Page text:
No one has addressed the application of alarm frequency patterns in response to the types of ambient sounds. This could be completed by the manufacturers, but only major consumers would have the capacity to do this work for themselves.

The Physics of Sound
The author once investigated the behavior of a captain during the sinking of a large yacht. A small salon area housed almost 100 alarm functions on three panels. Three alarm attenuators set at 110 dBA were used to alert the captain, who stood three feet away.

The alarm was located in the salon, an area of about 100 square feet. The salon was reflective, and the sound level continued to bounce back and forth across the space. Another siren was mounted on the fly bridge and broadcast its signal across the ocean; another was on the rear observation deck.

I questioned whether a person could respond to the three signals and concluded that the alarms produced confusion. From the captain's position, I measured 95 dBA in an area that normally maintained a sound level no more than 40 dBA. When I replicated the alarm on a similar yacht, I found that after a minute in close proximity to the 95 dBA attenuator, I could not think clearly and became nauseated. When I walked toward the rear deck, I could hear two other alarms. Because of the distance and their unique surroundings they seemed quieter, and they appeared to be alerting me to different conditions for which I could not account.

Sound waves are nothing but changes in pressure caused by vibration at a distant point. Measurements are made in reference to a straight linear path. The pressure change that reaches your ear is interpreted by the brain as sound. Frequency is dependent on the character of the original source. Sound waves at a given point are not the same air or vibration that existed at the original source. As sound travels, it spreads and becomes weaker and as it pushes succeeding air volumes. Sound diminishes inversely proportional to distance. Sound changes in response to a number of things.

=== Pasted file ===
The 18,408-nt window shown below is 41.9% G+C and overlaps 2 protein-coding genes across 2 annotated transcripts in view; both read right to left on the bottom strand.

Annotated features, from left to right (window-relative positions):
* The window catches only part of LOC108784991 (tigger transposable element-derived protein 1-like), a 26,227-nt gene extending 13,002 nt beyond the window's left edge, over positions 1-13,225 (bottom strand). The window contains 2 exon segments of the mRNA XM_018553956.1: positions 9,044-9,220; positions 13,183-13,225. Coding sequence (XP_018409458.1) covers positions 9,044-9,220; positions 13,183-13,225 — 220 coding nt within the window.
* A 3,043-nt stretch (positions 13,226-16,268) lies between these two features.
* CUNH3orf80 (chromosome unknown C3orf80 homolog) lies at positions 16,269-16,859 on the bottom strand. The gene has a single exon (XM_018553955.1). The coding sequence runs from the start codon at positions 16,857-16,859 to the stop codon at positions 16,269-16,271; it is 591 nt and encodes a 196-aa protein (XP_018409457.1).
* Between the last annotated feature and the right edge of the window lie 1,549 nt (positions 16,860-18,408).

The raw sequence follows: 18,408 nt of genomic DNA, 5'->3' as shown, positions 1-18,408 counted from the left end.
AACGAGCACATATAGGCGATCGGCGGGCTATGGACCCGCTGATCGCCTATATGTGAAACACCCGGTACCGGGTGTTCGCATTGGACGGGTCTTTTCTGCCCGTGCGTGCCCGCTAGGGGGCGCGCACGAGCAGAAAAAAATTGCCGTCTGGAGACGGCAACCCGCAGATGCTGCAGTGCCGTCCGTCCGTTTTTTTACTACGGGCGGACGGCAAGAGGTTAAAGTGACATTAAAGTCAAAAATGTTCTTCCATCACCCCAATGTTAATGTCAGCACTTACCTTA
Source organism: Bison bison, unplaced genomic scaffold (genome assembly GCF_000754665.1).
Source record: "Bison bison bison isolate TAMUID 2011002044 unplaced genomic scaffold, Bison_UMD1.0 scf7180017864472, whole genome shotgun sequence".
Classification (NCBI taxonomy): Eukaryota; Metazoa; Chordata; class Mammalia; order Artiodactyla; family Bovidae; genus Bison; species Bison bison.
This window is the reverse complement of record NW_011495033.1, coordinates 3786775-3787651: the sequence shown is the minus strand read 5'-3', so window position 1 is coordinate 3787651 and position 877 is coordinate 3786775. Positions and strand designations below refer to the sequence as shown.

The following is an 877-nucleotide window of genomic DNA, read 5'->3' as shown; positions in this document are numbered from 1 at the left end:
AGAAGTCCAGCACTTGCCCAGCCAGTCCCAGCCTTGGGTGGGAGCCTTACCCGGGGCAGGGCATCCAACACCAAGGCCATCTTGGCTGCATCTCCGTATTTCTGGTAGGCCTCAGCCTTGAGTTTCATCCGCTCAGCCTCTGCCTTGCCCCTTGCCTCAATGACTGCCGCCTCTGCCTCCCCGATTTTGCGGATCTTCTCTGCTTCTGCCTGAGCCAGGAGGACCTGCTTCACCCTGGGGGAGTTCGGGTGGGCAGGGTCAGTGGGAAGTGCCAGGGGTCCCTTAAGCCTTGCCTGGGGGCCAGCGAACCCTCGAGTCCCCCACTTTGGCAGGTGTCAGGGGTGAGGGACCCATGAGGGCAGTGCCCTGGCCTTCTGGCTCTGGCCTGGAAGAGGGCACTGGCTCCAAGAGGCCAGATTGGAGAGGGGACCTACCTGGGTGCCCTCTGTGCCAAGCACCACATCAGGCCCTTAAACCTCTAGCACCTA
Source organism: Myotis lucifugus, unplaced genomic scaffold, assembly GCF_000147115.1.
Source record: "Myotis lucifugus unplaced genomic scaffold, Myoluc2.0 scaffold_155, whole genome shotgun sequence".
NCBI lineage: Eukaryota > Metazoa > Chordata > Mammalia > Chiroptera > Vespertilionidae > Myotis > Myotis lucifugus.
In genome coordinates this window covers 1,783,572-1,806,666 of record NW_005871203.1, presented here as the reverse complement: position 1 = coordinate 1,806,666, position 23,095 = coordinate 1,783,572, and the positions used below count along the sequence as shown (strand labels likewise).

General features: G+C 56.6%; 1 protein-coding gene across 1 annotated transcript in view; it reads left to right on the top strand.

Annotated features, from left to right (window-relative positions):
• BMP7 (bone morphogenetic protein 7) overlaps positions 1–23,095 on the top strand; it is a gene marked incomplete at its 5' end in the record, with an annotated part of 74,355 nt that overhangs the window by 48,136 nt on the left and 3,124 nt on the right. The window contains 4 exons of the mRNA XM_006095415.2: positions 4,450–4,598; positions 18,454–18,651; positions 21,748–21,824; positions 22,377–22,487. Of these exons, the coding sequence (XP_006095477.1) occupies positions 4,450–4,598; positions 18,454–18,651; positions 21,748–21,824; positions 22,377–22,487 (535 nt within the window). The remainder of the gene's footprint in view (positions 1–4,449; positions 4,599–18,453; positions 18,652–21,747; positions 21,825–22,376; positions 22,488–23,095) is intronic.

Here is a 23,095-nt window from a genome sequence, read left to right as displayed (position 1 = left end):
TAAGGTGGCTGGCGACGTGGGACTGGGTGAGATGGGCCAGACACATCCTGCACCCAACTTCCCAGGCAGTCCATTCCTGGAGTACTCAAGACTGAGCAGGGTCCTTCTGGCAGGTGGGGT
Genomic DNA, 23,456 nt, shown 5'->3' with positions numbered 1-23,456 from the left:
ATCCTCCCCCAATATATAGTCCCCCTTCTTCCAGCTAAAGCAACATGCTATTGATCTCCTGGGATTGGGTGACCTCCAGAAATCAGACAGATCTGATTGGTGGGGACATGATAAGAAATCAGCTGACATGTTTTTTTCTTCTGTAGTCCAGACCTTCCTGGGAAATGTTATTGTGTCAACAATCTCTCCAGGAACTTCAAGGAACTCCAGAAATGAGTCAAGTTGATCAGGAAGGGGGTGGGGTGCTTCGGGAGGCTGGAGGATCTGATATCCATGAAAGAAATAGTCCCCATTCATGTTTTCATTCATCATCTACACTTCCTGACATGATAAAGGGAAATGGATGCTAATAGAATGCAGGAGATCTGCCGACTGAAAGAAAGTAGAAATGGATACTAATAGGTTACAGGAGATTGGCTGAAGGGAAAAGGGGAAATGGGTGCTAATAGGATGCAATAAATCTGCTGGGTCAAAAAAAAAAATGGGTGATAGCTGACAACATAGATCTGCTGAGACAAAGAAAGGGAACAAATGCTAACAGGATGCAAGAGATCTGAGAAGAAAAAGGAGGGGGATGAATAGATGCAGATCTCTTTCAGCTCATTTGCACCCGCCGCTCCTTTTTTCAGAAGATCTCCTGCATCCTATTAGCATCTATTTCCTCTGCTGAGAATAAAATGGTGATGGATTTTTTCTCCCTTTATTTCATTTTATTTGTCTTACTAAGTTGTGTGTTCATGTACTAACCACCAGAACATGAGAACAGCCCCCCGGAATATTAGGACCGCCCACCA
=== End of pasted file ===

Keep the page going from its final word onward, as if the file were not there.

If the frequency and direction of blending sound waves are the same, the gross volume of sound will increase. But when sounds collide and have a different frequency, they blend and cause a sound pressure different from the original but sharing certain characteristics. To illustrate, think of the way an orchestra's sounds blend. The tuba, the violin, and the drum combine to produce a sound substantially different from that of any individual source. The instruments may or may not create a greater sound level, depending on phase and direction. In industrial settings, when the blend of sounds is unwanted, unpleasant, and destructive, we call the resultant sound noise.

Sound is measured in decibels. A doubling of sound produces a measured reading of 3 dBA. In laboratory conditions, one can barely recognize a change of 6 dBA.10 You might decide to measure the sound level from any given point to your listening position. You also may compute the level of sound mathematically if you know the level and distance of the sound at another point.11 Blending sound sources may be louder, softer, or the same. The only certainty is that the resulting sounds will be different but will share original characteristics.

Situational Needs